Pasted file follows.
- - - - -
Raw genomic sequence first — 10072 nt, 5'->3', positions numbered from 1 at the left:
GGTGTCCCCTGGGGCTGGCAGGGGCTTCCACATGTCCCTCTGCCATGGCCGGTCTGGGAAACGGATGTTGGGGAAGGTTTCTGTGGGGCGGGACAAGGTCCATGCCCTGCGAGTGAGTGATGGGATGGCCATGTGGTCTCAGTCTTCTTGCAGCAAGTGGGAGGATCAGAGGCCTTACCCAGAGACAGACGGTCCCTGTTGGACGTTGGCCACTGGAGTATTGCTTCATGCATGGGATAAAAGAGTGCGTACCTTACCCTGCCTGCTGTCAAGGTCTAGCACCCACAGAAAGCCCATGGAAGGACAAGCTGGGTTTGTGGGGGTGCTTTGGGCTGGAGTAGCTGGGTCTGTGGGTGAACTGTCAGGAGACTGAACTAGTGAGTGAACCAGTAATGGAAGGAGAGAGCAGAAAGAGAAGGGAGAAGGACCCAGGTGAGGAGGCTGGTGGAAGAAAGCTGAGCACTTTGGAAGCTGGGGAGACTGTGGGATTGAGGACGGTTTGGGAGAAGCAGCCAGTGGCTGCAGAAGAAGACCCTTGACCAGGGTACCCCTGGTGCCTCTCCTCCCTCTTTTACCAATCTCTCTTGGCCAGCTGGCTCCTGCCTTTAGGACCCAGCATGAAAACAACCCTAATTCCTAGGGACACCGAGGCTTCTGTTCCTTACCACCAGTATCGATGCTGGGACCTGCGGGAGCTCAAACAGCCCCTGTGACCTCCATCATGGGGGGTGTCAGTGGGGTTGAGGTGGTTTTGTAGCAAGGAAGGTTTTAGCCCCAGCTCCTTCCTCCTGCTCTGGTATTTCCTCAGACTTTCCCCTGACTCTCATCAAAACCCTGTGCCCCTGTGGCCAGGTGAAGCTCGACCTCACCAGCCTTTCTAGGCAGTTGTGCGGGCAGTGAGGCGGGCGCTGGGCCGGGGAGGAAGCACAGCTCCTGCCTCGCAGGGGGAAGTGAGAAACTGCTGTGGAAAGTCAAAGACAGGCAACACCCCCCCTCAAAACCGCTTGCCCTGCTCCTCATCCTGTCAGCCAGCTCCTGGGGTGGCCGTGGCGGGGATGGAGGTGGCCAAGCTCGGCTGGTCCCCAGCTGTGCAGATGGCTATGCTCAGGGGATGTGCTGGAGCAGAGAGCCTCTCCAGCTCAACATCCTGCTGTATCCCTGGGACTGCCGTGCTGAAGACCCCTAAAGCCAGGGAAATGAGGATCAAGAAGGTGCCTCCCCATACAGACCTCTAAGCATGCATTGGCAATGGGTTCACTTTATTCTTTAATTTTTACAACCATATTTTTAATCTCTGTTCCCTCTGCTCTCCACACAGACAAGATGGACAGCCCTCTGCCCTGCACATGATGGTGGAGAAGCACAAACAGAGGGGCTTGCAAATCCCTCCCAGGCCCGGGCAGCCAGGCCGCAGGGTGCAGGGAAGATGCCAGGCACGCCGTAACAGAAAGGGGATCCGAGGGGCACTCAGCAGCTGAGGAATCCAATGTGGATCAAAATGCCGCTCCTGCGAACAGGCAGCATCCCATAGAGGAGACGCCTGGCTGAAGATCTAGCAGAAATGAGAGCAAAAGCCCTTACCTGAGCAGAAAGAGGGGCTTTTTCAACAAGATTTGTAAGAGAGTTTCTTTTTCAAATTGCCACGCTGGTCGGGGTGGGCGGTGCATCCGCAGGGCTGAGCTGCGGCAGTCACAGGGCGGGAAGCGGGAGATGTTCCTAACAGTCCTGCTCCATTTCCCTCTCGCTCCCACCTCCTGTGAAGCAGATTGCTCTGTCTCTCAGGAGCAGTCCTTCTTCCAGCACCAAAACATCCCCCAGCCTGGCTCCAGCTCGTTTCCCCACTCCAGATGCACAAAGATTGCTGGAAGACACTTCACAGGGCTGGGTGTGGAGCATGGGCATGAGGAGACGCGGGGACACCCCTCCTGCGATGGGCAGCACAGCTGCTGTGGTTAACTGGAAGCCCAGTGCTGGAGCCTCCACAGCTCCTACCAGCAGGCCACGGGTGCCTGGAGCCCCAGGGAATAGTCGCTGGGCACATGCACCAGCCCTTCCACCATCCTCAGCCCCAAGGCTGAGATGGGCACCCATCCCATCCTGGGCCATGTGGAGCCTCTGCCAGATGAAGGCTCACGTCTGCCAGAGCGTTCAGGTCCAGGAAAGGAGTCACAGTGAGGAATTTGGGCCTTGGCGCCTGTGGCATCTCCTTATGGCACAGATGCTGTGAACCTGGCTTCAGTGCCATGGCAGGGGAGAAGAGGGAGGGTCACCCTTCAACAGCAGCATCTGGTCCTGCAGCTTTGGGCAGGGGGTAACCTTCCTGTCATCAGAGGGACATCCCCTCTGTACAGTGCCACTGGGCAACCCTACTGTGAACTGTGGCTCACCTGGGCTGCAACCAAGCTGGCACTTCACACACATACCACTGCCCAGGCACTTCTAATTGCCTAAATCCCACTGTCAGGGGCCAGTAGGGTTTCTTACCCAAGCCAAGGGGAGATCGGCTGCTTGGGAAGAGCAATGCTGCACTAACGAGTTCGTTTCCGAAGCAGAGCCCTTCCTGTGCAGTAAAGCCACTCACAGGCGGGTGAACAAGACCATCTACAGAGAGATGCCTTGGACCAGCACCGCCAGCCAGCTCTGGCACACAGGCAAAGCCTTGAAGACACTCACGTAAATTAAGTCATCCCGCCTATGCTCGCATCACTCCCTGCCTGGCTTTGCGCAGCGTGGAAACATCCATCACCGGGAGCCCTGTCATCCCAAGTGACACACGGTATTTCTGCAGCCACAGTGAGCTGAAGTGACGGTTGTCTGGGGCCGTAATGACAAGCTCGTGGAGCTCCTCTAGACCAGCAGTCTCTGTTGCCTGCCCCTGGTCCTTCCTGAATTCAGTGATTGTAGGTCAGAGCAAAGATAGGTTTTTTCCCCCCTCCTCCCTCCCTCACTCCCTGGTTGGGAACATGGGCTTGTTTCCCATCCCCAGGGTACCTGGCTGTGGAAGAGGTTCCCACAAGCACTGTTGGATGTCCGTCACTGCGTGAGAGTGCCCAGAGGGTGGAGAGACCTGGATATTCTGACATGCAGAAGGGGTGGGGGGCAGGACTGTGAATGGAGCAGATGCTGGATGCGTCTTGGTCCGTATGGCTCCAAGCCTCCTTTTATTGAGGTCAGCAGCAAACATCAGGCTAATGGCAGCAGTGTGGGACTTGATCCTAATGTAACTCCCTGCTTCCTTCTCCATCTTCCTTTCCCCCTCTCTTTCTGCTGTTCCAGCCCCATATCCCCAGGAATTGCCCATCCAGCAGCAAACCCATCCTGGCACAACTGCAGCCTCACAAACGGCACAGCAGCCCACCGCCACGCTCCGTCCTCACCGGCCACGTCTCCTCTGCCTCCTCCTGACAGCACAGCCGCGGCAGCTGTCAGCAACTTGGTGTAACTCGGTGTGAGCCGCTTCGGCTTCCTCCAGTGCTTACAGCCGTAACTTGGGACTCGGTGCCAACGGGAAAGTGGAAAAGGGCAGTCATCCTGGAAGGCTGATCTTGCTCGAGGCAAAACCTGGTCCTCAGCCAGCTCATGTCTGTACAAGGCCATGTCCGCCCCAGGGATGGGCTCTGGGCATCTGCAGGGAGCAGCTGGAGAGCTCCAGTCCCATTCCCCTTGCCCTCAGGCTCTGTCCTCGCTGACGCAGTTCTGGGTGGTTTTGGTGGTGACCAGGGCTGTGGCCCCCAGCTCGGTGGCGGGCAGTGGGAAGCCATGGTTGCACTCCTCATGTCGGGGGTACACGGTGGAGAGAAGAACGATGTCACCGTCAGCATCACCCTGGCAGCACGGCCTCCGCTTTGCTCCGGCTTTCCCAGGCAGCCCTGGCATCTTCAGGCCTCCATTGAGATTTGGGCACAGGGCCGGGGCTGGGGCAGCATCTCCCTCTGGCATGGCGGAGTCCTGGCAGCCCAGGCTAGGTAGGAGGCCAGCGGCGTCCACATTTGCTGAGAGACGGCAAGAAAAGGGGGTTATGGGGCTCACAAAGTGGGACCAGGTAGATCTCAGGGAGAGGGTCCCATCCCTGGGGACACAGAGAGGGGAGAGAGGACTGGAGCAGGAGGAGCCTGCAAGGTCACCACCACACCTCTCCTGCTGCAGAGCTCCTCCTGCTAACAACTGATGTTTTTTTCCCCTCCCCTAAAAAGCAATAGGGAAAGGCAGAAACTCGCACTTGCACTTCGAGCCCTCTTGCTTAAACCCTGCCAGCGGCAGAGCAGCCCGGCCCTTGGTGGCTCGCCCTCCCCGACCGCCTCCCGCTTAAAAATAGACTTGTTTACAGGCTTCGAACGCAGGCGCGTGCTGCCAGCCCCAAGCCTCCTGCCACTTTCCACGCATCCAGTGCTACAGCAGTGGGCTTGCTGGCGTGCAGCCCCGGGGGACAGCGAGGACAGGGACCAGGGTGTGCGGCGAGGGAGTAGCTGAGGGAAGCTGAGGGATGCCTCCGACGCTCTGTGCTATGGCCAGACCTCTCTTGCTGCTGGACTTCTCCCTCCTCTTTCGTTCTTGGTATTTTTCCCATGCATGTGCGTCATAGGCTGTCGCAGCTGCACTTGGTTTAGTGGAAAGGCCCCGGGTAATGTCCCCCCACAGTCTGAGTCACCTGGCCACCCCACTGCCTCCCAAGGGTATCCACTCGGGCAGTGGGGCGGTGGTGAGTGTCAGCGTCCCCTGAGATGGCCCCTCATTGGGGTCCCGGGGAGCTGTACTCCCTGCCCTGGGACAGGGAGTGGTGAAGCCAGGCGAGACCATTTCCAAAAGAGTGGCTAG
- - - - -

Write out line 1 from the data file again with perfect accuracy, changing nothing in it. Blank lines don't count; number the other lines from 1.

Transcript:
Raw genomic sequence first — 10072 nt, 5'->3', positions numbered from 1 at the left: